Alley Pond Park may be one of the best-kept secrets in New York. It’s far enough from Manhattan that it remains less crazy than Central Park, or even Prospect Park, but it’s close enough that it’s worth the trip, and it’s not as hard to get to as some of the more far-flung outdoor adventure destinations in the area.
What Makes It Great
Despite the fact that Alley Pond Park is actually situated in-between four major highways—the Grand Central Parkway, and Cross-Island Parkway, and the Long Island Expressway—once you get into the trails, it’s hardly noticeable.
There are some paved paths, some fire roads, and plenty of singletrack. None of the trails are terribly long, and they’re admittedly not well marked, so finding your way around is more of an adventure run than a run with a map in your pocket and a planned route.
Even the trail map that you can get at the Environmental Center in the main park area isn’t very accurate, and doesn’t account for a lot of the singletrack trails. You’ll run around ponds, through wetlands, and through swathes of forest that make you think you’ll never find your way out. With over 650 acres of park, it’s expansive enough that even if you never run more than a mile on a trail, you can make those trails add up into an impressive run, and all without being too far from the comfort station at the park’s entrance. It’s a great way for beginner trail runners to work on their running skills without the fear of getting lost or hurt in the wilderness.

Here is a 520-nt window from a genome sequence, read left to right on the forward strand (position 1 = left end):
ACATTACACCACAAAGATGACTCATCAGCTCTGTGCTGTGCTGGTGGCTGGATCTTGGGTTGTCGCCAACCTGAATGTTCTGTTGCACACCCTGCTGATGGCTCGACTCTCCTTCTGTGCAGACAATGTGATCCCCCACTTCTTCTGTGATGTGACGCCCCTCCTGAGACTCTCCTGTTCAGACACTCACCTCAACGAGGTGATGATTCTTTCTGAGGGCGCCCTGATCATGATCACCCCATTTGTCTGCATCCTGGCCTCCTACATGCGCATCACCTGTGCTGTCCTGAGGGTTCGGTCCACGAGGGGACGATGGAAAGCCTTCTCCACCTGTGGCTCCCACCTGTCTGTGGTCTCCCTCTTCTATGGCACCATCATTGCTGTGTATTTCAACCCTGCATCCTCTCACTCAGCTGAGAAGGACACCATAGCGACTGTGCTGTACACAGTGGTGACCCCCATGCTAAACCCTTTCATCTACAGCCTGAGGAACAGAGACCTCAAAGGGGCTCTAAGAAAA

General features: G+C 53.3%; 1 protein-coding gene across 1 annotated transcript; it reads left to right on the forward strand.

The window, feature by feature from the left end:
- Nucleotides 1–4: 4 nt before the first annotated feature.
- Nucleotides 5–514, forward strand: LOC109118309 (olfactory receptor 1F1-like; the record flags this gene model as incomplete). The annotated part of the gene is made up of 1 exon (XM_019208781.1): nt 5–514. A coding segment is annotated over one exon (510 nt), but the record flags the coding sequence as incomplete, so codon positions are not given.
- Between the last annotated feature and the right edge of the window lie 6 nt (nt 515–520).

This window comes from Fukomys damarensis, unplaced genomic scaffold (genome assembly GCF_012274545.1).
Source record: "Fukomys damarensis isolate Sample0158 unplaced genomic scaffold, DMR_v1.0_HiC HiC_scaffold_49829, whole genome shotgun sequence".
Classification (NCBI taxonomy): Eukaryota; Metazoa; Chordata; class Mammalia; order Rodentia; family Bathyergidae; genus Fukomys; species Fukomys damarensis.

The trails are fun and fast, and it’s definitely worth the trip. If you want a longer run, you can add in the 2.5 mile Vanderbilt Motor Parkway—a bike path—and take it to Cunningham Park, which has even more trails begging to be traversed.
In the summer, check out the obstacle course, zip line and rock climbing—and it’s free on Sundays in the summer, though you have to register first.
Who is Going to Love It
The terrain has something for everyone, other than dedicated road runners who hate the dirt.
Directions, Parking, & Regulations
To get to the park, take the 7 train to Main Street in Flushing, then transfer to the Q12 bus to Northern Boulevard. If you can drive, parking is available and free. The best solution by far though is to ride a bike to the park, lock it, and head out on your run.